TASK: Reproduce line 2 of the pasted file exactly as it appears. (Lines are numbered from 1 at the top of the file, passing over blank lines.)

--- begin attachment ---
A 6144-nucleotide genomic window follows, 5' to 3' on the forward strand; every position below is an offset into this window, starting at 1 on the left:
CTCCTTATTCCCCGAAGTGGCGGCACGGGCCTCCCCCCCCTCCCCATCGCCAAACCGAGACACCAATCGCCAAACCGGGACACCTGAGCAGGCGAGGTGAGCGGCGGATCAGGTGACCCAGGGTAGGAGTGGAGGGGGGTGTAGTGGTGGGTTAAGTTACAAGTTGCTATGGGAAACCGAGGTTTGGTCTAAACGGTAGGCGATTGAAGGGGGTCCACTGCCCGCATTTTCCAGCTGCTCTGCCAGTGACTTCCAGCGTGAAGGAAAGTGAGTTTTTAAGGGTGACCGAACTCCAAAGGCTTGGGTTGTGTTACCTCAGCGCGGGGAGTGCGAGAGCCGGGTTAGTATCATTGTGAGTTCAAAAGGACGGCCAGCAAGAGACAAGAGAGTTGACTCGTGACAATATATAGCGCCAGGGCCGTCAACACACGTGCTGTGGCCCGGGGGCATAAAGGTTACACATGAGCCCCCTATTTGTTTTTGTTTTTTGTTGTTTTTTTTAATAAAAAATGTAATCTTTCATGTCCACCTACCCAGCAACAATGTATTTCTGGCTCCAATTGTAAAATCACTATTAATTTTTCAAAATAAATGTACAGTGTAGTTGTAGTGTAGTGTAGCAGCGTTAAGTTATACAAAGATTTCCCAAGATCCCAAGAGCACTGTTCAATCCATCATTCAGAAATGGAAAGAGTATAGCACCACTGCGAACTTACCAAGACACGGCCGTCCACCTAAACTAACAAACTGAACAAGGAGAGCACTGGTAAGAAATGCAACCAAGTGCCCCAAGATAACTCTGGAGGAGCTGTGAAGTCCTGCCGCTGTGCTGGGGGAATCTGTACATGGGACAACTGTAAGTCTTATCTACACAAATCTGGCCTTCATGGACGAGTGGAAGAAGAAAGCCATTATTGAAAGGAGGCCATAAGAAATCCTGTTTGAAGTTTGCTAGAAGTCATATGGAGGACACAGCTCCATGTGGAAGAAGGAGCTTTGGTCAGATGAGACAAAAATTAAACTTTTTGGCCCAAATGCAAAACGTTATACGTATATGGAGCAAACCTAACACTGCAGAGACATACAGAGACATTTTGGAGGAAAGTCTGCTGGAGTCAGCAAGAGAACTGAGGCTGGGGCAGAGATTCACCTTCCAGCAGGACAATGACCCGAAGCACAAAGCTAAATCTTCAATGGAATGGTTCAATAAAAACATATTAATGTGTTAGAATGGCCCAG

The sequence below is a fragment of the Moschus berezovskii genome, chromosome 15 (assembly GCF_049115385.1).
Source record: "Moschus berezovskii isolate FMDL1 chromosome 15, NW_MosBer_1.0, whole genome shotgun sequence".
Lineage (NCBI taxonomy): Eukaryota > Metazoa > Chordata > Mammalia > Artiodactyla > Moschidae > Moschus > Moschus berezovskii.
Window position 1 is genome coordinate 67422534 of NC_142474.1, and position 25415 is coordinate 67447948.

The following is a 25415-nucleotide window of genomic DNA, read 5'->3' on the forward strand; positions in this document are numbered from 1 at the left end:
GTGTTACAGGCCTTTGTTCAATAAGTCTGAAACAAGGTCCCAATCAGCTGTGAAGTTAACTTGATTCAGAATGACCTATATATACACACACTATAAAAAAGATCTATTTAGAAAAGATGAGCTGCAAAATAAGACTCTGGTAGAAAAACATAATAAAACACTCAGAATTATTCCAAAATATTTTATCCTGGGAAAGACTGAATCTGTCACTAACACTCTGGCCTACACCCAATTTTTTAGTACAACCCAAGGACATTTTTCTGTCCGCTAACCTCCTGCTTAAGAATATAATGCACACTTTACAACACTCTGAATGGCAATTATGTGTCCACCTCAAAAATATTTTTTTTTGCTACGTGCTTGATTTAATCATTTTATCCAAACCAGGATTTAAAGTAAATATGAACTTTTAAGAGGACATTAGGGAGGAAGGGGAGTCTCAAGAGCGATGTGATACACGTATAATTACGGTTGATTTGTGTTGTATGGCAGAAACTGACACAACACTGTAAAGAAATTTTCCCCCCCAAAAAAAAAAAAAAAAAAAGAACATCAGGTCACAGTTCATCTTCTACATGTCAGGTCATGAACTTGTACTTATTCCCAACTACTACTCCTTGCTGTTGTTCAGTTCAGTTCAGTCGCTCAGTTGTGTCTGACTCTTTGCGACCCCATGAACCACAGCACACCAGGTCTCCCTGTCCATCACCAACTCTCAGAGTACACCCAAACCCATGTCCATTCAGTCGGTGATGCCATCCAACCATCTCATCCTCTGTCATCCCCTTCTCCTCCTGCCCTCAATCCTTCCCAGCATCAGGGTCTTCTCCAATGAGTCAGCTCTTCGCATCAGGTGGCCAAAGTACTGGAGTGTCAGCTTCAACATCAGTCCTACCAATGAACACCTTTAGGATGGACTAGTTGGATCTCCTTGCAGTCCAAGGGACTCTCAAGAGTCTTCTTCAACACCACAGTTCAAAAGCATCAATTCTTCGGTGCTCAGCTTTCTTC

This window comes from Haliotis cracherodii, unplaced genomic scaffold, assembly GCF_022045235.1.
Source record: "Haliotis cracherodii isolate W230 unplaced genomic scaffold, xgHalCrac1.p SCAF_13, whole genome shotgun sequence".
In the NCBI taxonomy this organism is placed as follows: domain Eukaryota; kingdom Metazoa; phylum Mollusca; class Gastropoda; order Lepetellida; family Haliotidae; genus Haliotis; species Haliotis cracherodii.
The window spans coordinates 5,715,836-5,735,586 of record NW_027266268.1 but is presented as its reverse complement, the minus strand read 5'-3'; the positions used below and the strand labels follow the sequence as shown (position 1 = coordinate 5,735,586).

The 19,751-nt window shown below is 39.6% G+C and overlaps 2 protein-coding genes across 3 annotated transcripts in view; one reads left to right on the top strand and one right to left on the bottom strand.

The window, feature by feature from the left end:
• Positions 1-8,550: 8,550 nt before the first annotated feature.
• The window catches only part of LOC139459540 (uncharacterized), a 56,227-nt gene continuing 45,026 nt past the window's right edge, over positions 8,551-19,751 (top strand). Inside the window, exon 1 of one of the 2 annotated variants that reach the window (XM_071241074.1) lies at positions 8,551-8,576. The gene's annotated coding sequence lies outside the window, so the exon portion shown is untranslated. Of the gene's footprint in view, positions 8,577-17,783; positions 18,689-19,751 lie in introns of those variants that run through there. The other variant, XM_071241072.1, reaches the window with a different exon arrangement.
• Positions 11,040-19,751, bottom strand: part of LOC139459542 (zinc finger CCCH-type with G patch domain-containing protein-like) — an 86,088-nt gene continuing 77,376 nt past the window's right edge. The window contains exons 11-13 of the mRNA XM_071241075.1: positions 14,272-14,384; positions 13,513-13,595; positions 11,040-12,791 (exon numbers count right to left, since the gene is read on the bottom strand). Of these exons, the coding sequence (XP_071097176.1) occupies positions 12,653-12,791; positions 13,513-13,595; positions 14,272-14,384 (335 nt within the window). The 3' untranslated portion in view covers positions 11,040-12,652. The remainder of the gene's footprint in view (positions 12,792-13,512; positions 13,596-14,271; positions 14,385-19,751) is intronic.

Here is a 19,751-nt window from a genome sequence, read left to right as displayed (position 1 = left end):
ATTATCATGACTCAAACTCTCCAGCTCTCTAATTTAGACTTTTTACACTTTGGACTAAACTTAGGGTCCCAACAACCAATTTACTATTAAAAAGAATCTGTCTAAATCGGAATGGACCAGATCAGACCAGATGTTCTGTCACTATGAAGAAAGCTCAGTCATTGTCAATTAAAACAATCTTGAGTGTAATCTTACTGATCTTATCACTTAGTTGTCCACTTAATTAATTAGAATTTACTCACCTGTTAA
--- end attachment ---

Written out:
CTCCTTATTCCCCGAAGTGGCGGCACGGGCCTCCCCCCCCTCCCCATCGCCAAACCGAGACACCAATCGCCAAACCGGGACACCTGAGCAGGCGAGGTGAGCGGCGGATCAGGTGACCCAGGGTAGGAGTGGAGGGGGGTGTAGTGGTGGGTTAAGTTACAAGTTGCTATGGGAAACCGAGGTTTGGTCTAAACGGTAGGCGATTGAAGGGGGTCCACTGCCCGCATTTTCCAGCTGCTCTGCCAGTGACTTCCAGCGTGAAGGAAAGTGAGTTTTTAAGGGTGACCGAACTCCAAAGGCTTGGGTTGTGTTACCTCAGCGCGGGGAGTGCGAGAGCCGGGTTAGTATCATTGTGAGTTCAAAAGGACGGCCAGCAAGAGACAAGAGAGTTGACTCGTGACAATATATAGCGCCAGGGCCGTCAACACACGTGCTGTGGCCCGGGGGCATAAAGGTTACACATGAGCCCCCTATTTGTTTTTGTTTTTTGTTGTTTTTTTTAATAAAAAATGTAATCTTTCATGTCCACCTACCCAGCAACAATGTATTTCTGGCTCCAATTGTAAAATCACTATTAATTTTTCAAAATAAATGTACAGTGTAGTTGTAGTGTAGTGTAGCAGCGTTAAGTTATACAAAGATTTCCCAAGATCCCAAGAGCACTGTTCAATCCATCATTCAGAAATGGAAAGAGTATAGCACCACTGCGAACTTACCAAGACACGGCCGTCCACCTAAACTAACAAACTGAACAAGGAGAGCACTGGTAAGAAATGCAACCAAGTGCCCCAAGATAACTCTGGAGGAGCTGTGAAGTCCTGCCGCTGTGCTGGGGGAATCTGTACATGGGACAACTGTAAGTCTTATCTACACAAATCTGGCCTTCATGGACGAGTGGAAGAAGAAAGCCATTATTGAAAGGAGGCCATAAGAAATCCTGTTTGAAGTTTGCTAGAAGTCATATGGAGGACACAGCTCCATGTGGAAGAAGGAGCTTTGGTCAGATGAGACAAAAATTAAACTTTTTGGCCCAAATGCAAAACGTTATACGTATATGGAGCAAACCTAACACTGCAGAGACATACAGAGACATTTTGGAGGAAAGTCTGCTGGAGTCAGCAAGAGAACTGAGGCTGGGGCAGAGATTCACCTTCCAGCAGGACAATGACCCGAAGCACAAAGCTAAATCTTCAATGGAATGGTTCAATAAAAACATATTAATGTGTTAGAATGGCCCAG